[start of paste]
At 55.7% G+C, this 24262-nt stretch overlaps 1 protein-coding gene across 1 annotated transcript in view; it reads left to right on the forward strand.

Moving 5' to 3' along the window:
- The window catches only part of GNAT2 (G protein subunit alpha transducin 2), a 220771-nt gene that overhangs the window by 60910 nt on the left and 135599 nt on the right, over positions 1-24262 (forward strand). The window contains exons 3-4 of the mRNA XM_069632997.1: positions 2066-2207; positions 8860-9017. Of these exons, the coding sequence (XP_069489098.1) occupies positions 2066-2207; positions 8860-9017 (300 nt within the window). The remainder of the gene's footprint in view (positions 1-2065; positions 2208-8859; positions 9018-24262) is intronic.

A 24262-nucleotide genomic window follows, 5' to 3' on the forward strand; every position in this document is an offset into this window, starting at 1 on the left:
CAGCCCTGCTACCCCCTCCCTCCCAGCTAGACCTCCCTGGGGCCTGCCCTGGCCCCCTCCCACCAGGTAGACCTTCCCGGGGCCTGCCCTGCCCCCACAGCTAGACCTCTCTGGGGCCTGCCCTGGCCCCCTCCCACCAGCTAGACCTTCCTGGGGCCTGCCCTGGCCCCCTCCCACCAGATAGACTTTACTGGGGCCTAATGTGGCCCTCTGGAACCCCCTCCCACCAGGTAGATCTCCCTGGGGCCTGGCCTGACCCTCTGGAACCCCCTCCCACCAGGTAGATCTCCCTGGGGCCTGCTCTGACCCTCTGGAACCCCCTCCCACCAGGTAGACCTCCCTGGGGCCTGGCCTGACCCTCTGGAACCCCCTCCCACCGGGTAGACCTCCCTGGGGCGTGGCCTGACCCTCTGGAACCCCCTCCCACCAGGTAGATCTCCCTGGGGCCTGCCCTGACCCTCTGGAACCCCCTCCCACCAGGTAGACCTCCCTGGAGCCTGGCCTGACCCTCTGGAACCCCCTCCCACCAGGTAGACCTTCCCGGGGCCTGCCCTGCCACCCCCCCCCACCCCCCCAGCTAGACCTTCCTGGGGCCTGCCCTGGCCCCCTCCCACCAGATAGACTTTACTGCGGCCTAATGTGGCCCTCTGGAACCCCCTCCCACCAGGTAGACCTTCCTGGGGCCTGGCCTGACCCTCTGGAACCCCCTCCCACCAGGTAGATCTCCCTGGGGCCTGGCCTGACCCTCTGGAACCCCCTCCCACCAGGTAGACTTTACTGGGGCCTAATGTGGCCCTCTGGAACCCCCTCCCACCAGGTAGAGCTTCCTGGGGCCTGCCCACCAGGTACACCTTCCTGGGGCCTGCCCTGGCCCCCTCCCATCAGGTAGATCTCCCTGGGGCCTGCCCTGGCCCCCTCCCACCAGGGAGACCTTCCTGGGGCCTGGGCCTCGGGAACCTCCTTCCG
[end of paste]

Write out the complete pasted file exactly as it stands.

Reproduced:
At 55.7% G+C, this 24262-nt stretch overlaps 1 protein-coding gene across 1 annotated transcript in view; it reads left to right on the forward strand.

Moving 5' to 3' along the window:
- The window catches only part of GNAT2 (G protein subunit alpha transducin 2), a 220771-nt gene that overhangs the window by 60910 nt on the left and 135599 nt on the right, over positions 1-24262 (forward strand). The window contains exons 3-4 of the mRNA XM_069632997.1: positions 2066-2207; positions 8860-9017. Of these exons, the coding sequence (XP_069489098.1) occupies positions 2066-2207; positions 8860-9017 (300 nt within the window). The remainder of the gene's footprint in view (positions 1-2065; positions 2208-8859; positions 9018-24262) is intronic.

A 24262-nucleotide genomic window follows, 5' to 3' on the forward strand; every position in this document is an offset into this window, starting at 1 on the left:
CAGCCCTGCTACCCCCTCCCTCCCAGCTAGACCTCCCTGGGGCCTGCCCTGGCCCCCTCCCACCAGGTAGACCTTCCCGGGGCCTGCCCTGCCCCCACAGCTAGACCTCTCTGGGGCCTGCCCTGGCCCCCTCCCACCAGCTAGACCTTCCTGGGGCCTGCCCTGGCCCCCTCCCACCAGATAGACTTTACTGGGGCCTAATGTGGCCCTCTGGAACCCCCTCCCACCAGGTAGATCTCCCTGGGGCCTGGCCTGACCCTCTGGAACCCCCTCCCACCAGGTAGATCTCCCTGGGGCCTGCTCTGACCCTCTGGAACCCCCTCCCACCAGGTAGACCTCCCTGGGGCCTGGCCTGACCCTCTGGAACCCCCTCCCACCGGGTAGACCTCCCTGGGGCGTGGCCTGACCCTCTGGAACCCCCTCCCACCAGGTAGATCTCCCTGGGGCCTGCCCTGACCCTCTGGAACCCCCTCCCACCAGGTAGACCTCCCTGGAGCCTGGCCTGACCCTCTGGAACCCCCTCCCACCAGGTAGACCTTCCCGGGGCCTGCCCTGCCACCCCCCCCCACCCCCCCAGCTAGACCTTCCTGGGGCCTGCCCTGGCCCCCTCCCACCAGATAGACTTTACTGCGGCCTAATGTGGCCCTCTGGAACCCCCTCCCACCAGGTAGACCTTCCTGGGGCCTGGCCTGACCCTCTGGAACCCCCTCCCACCAGGTAGATCTCCCTGGGGCCTGGCCTGACCCTCTGGAACCCCCTCCCACCAGGTAGACTTTACTGGGGCCTAATGTGGCCCTCTGGAACCCCCTCCCACCAGGTAGAGCTTCCTGGGGCCTGCCCACCAGGTACACCTTCCTGGGGCCTGCCCTGGCCCCCTCCCATCAGGTAGATCTCCCTGGGGCCTGCCCTGGCCCCCTCCCACCAGGGAGACCTTCCTGGGGCCTGGGCCTCGGGAACCTCCTTCCG